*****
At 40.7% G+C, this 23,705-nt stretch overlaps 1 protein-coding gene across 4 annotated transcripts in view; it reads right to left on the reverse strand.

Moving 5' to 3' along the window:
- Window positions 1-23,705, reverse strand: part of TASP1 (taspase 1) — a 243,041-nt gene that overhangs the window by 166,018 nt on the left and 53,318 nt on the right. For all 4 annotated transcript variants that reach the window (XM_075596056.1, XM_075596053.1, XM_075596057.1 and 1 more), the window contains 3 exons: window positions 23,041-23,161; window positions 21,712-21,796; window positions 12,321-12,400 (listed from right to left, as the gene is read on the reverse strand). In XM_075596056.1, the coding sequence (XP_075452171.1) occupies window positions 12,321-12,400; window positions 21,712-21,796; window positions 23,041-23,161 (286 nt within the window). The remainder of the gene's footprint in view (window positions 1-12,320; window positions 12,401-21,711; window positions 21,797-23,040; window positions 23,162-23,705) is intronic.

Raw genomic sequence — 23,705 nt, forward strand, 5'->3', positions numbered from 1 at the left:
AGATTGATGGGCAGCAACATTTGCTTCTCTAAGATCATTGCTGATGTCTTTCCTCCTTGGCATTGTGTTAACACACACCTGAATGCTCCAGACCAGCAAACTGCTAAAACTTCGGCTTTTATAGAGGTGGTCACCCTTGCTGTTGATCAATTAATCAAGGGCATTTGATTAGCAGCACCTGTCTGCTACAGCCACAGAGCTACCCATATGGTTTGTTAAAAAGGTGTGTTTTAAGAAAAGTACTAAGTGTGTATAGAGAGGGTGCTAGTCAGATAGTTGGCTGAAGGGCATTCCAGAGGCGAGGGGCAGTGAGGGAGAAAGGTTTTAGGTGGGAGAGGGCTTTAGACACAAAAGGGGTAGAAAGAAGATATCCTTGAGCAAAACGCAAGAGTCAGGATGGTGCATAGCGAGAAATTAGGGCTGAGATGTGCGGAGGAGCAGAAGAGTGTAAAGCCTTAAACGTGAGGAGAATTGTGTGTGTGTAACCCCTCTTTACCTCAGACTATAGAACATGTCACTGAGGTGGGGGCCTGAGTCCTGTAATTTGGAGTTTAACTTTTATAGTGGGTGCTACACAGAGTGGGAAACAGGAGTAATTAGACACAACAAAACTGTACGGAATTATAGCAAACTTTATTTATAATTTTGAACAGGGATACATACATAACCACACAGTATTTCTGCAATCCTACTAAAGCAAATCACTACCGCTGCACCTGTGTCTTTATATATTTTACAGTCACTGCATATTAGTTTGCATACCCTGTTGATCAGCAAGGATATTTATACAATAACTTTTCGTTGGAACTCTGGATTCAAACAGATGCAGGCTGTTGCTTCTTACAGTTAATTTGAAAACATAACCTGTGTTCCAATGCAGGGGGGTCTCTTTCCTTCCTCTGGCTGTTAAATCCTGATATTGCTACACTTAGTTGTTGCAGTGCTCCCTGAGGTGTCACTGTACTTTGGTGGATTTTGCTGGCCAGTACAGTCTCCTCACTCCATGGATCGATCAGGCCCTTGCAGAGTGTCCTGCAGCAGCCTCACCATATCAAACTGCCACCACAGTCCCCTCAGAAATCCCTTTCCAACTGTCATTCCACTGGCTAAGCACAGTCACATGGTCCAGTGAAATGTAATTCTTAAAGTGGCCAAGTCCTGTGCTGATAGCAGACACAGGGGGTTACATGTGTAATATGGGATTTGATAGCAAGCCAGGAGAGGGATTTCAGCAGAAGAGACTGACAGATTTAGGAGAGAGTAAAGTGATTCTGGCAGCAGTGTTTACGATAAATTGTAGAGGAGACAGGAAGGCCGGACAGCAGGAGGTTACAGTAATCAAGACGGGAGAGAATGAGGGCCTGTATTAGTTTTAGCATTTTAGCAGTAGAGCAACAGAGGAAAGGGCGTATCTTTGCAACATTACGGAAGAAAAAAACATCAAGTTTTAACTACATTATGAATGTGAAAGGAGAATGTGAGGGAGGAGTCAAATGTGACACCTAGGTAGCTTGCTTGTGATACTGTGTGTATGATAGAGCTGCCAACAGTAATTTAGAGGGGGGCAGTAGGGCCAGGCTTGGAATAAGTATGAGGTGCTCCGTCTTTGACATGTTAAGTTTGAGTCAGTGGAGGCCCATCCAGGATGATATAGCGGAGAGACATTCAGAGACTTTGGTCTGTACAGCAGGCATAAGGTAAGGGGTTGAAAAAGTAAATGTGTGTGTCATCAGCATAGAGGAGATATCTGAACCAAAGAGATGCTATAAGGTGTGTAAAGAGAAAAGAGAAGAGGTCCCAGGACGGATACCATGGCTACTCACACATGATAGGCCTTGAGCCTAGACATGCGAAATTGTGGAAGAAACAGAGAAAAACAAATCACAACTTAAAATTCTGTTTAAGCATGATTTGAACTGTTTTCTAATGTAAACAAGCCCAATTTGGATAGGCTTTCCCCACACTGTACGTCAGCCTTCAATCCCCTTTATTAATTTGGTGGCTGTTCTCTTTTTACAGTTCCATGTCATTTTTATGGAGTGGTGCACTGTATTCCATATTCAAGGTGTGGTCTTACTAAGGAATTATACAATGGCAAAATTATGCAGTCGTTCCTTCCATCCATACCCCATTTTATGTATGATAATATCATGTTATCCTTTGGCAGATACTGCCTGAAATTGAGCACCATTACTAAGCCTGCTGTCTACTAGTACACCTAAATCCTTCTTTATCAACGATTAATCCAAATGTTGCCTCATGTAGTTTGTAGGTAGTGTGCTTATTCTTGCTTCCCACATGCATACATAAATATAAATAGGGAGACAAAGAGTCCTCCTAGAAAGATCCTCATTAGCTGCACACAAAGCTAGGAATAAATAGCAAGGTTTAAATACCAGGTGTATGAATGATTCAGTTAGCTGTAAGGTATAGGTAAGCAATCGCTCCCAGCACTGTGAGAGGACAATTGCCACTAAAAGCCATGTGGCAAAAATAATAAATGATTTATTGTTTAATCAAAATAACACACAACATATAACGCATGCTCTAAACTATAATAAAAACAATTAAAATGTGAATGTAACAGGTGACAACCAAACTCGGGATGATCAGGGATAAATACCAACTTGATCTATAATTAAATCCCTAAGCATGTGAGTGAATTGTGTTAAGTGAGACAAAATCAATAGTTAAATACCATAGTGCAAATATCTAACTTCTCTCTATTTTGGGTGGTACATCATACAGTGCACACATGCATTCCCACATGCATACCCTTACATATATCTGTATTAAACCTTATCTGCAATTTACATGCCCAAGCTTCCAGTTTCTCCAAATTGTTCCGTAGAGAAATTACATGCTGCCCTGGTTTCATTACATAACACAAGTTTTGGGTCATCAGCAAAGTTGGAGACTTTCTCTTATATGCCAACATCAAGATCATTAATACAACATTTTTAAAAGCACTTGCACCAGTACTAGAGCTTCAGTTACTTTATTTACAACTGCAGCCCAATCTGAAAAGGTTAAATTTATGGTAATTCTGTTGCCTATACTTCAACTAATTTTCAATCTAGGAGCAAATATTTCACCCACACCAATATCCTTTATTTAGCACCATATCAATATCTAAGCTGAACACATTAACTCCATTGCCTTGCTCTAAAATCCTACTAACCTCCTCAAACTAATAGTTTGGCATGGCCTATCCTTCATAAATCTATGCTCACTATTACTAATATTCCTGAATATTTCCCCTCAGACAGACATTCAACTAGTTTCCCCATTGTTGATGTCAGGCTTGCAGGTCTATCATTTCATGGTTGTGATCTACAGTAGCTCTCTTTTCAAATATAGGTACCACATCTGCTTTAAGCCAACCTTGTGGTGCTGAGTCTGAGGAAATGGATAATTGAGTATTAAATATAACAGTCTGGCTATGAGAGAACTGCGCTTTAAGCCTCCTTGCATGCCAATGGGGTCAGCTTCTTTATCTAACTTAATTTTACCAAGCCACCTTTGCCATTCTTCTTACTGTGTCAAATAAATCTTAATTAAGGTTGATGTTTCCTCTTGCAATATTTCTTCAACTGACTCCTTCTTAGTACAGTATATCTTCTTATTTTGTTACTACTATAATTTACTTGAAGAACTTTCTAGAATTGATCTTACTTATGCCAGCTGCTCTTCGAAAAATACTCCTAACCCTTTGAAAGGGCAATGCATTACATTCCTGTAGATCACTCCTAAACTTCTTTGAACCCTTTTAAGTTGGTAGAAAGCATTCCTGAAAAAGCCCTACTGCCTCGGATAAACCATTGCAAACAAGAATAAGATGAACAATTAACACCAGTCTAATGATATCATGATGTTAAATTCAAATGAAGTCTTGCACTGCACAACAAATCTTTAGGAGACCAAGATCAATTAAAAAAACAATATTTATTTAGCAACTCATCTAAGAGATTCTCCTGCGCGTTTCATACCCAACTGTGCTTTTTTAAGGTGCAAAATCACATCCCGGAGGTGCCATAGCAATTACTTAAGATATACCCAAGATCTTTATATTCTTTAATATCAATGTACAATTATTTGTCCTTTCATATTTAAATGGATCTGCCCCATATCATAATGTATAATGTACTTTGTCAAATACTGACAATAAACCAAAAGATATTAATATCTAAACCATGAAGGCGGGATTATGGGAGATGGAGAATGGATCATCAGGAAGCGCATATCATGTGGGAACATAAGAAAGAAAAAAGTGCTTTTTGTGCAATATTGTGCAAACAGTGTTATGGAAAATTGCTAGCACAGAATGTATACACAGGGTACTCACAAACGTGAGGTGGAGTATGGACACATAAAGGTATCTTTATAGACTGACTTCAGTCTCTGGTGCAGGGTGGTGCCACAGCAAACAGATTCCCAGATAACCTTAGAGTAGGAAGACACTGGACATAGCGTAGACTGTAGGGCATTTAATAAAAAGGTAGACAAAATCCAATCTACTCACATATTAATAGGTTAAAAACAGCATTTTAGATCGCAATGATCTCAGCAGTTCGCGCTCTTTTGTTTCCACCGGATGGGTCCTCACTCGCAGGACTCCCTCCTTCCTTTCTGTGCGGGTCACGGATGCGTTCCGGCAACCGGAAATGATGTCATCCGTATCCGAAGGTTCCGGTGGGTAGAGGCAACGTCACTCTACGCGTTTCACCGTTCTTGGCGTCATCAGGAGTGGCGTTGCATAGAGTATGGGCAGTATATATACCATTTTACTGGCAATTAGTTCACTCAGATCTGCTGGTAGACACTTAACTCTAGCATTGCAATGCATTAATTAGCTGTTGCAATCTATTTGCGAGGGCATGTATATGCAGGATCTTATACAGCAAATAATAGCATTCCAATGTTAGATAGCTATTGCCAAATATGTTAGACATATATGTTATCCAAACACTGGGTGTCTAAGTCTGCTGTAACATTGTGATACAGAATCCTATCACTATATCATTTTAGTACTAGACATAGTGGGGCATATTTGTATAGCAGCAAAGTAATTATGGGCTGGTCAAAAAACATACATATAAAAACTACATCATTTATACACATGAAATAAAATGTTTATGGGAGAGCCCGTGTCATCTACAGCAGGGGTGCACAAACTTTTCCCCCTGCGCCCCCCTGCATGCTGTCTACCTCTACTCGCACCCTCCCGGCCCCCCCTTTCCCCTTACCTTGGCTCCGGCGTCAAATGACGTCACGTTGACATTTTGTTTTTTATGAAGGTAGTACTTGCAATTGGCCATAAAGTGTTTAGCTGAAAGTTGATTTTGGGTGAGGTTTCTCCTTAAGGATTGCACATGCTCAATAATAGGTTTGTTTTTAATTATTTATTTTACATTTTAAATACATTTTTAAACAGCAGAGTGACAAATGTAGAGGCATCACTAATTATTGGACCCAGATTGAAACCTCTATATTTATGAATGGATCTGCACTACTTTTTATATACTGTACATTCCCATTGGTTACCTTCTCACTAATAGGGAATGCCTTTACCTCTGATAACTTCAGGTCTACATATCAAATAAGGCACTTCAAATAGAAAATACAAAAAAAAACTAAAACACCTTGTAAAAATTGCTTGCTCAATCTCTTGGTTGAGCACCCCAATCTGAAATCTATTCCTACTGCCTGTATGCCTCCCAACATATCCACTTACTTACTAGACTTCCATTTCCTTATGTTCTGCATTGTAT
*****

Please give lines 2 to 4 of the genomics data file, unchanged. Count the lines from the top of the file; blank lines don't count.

Moving 5' to 3' along the window:
- Window positions 1-23,705, reverse strand: part of TASP1 (taspase 1) — a 243,041-nt gene that overhangs the window by 166,018 nt on the left and 53,318 nt on the right. For all 4 annotated transcript variants that reach the window (XM_075596056.1, XM_075596053.1, XM_075596057.1 and 1 more), the window contains 3 exons: window positions 23,041-23,161; window positions 21,712-21,796; window positions 12,321-12,400 (listed from right to left, as the gene is read on the reverse strand). In XM_075596056.1, the coding sequence (XP_075452171.1) occupies window positions 12,321-12,400; window positions 21,712-21,796; window positions 23,041-23,161 (286 nt within the window). The remainder of the gene's footprint in view (window positions 1-12,320; window positions 12,401-21,711; window positions 21,797-23,040; window positions 23,162-23,705) is intronic.

Raw genomic sequence — 23,705 nt, forward strand, 5'->3', positions numbered from 1 at the left: